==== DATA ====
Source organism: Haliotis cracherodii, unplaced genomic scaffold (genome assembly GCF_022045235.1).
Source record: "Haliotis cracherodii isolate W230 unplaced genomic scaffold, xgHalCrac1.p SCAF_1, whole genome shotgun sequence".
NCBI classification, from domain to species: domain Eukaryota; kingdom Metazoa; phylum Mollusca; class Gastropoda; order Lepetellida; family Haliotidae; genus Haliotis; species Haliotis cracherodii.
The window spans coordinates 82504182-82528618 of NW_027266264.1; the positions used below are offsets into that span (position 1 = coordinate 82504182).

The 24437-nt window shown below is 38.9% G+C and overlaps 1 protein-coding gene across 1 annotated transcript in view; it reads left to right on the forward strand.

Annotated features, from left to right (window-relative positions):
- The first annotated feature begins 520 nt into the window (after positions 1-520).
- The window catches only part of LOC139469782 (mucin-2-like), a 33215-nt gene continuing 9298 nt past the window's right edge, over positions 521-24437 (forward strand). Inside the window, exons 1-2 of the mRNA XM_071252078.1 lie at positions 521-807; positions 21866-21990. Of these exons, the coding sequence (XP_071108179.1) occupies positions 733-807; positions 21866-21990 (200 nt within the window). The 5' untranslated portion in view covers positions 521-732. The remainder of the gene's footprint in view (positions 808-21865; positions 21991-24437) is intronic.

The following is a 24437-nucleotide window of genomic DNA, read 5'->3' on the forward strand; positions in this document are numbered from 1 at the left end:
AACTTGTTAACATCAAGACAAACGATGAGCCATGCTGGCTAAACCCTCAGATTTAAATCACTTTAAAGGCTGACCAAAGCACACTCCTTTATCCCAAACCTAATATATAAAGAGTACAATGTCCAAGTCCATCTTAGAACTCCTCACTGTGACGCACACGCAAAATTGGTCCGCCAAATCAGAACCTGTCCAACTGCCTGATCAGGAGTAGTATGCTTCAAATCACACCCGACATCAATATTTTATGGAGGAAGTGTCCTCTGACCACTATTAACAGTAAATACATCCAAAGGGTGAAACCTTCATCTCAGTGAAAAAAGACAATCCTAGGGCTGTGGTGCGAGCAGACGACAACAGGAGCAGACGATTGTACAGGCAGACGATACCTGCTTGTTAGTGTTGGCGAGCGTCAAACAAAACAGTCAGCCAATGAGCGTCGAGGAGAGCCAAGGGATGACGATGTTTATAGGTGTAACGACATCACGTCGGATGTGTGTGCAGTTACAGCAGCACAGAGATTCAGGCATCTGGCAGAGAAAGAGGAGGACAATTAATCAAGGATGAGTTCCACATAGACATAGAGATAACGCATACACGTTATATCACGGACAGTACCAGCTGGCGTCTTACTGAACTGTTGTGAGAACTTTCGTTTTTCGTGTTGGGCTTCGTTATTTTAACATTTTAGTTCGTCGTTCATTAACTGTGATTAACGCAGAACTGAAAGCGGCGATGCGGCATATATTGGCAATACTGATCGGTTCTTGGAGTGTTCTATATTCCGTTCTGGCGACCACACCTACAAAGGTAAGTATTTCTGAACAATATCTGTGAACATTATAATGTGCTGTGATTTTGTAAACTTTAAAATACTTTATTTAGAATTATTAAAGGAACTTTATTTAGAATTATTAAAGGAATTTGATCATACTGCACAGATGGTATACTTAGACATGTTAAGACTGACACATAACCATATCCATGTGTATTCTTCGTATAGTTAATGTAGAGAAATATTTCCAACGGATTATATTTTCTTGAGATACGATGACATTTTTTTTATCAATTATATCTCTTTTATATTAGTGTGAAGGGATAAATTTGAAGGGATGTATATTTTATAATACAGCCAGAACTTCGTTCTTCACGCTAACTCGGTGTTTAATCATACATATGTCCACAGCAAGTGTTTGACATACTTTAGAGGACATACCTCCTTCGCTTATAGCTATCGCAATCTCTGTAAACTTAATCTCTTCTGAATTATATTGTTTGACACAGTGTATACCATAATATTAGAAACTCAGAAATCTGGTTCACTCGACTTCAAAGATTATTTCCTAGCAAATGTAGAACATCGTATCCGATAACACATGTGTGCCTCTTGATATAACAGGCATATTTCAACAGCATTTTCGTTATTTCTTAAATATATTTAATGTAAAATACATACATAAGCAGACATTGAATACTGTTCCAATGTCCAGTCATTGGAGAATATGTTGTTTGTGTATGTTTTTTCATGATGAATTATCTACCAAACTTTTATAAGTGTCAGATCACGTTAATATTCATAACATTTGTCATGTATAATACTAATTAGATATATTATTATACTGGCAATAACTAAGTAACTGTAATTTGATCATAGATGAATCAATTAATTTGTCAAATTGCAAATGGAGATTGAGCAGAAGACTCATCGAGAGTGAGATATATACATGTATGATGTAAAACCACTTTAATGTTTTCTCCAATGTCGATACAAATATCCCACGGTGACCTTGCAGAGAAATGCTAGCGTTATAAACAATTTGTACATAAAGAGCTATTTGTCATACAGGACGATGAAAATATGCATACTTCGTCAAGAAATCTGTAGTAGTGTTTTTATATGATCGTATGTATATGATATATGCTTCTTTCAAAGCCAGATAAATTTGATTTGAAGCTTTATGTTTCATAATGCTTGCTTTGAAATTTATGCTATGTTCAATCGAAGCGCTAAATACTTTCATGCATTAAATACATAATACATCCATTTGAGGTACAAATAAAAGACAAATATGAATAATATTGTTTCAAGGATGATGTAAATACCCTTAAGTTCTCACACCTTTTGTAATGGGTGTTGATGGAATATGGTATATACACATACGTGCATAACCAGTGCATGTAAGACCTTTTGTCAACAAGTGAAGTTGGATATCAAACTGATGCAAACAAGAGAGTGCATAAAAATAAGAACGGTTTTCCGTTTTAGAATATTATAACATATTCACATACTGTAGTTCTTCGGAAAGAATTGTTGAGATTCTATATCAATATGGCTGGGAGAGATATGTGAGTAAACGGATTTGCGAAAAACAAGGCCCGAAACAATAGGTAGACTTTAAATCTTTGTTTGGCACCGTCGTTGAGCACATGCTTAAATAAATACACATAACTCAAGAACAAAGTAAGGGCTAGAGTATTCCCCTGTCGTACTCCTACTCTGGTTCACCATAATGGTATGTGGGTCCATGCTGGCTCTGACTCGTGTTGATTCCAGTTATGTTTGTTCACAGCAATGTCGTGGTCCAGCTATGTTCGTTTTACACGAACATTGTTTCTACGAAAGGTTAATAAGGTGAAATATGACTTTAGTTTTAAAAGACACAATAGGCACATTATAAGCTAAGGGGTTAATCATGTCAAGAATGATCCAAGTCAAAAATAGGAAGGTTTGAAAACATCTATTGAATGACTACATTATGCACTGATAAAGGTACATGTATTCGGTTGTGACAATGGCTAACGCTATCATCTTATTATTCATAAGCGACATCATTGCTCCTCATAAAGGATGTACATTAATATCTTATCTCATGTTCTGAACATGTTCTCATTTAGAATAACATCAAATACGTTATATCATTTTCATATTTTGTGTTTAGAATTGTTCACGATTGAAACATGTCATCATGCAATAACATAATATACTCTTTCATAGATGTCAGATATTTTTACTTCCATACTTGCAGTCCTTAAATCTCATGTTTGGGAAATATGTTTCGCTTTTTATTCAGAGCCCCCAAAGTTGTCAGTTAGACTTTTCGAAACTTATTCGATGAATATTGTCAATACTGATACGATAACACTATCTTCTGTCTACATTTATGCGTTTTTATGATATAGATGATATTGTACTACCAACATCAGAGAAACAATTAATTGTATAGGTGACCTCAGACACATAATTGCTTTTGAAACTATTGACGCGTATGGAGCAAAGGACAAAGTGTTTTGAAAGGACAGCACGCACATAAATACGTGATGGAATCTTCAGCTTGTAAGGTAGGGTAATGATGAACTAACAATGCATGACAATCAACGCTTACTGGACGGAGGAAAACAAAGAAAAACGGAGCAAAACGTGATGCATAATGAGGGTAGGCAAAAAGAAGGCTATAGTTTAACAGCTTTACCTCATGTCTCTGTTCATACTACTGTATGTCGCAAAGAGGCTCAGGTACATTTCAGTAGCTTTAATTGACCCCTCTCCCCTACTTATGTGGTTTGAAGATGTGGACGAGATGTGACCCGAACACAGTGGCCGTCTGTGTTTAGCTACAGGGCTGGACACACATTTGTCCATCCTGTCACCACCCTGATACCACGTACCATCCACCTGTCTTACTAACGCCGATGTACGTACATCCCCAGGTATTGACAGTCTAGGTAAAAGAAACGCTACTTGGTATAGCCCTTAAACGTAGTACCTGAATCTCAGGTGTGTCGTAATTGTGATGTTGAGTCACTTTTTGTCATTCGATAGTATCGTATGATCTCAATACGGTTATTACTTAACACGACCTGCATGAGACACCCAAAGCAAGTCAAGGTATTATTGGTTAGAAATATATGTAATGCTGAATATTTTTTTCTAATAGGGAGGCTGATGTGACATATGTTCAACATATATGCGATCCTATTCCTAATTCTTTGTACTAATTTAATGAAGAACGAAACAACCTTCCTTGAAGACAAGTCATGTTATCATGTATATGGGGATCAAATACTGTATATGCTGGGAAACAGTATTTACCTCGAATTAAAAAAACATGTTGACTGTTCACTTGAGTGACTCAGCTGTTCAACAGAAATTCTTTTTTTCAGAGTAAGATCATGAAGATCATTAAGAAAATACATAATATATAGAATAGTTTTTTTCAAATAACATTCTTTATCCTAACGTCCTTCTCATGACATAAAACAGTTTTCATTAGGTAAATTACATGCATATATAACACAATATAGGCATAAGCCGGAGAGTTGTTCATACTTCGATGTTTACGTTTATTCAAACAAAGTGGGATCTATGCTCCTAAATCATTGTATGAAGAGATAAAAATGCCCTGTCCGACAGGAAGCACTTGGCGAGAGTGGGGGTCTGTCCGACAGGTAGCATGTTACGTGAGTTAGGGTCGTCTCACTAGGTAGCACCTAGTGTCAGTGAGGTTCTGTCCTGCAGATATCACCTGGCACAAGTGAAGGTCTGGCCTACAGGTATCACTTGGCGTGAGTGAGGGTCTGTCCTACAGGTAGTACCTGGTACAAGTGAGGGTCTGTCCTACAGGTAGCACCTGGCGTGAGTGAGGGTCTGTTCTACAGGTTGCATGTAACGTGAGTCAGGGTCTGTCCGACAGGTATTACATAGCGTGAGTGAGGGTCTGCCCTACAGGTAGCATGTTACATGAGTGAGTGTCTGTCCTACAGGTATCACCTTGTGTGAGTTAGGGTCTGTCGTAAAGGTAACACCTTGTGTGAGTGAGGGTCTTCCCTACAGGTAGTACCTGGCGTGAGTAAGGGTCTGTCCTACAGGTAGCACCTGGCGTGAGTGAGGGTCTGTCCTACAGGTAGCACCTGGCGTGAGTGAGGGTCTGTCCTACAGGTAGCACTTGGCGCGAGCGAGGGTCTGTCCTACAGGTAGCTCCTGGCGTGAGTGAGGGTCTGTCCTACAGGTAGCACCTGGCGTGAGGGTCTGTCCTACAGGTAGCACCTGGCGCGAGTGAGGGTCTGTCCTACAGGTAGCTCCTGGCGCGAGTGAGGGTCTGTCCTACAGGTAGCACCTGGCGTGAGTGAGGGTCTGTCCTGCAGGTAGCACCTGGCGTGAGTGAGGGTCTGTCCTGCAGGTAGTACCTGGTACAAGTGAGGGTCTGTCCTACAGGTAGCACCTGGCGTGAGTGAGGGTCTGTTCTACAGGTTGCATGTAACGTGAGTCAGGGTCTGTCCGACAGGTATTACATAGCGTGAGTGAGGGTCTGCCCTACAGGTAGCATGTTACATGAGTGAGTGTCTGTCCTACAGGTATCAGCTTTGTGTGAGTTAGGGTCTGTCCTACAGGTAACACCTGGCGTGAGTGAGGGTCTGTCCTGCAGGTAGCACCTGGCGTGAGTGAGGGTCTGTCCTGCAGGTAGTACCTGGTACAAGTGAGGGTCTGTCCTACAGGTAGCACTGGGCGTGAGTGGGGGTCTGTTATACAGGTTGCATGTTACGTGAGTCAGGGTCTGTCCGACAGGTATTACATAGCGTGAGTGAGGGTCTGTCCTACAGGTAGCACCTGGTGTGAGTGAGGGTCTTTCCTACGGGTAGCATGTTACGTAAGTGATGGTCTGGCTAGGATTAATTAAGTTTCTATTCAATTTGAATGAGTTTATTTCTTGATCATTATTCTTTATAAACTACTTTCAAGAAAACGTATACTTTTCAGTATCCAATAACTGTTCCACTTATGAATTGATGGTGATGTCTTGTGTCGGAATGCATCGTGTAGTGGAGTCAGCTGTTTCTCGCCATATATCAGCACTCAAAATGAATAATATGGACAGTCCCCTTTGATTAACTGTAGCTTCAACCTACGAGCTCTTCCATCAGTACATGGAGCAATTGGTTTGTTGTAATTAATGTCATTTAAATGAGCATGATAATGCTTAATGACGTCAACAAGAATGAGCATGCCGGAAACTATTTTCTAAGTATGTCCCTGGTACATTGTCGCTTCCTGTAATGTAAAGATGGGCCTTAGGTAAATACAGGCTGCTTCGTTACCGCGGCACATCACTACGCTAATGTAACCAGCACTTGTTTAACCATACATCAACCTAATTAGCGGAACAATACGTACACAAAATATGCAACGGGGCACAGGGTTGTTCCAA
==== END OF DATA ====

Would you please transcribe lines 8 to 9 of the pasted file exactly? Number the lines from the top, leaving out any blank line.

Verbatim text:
- The window catches only part of LOC139469782 (mucin-2-like), a 33215-nt gene continuing 9298 nt past the window's right edge, over positions 521-24437 (forward strand). Inside the window, exons 1-2 of the mRNA XM_071252078.1 lie at positions 521-807; positions 21866-21990. Of these exons, the coding sequence (XP_071108179.1) occupies positions 733-807; positions 21866-21990 (200 nt within the window). The 5' untranslated portion in view covers positions 521-732. The remainder of the gene's footprint in view (positions 808-21865; positions 21991-24437) is intronic.

The following is a 24437-nucleotide window of genomic DNA, read 5'->3' on the forward strand; positions in this document are numbered from 1 at the left end: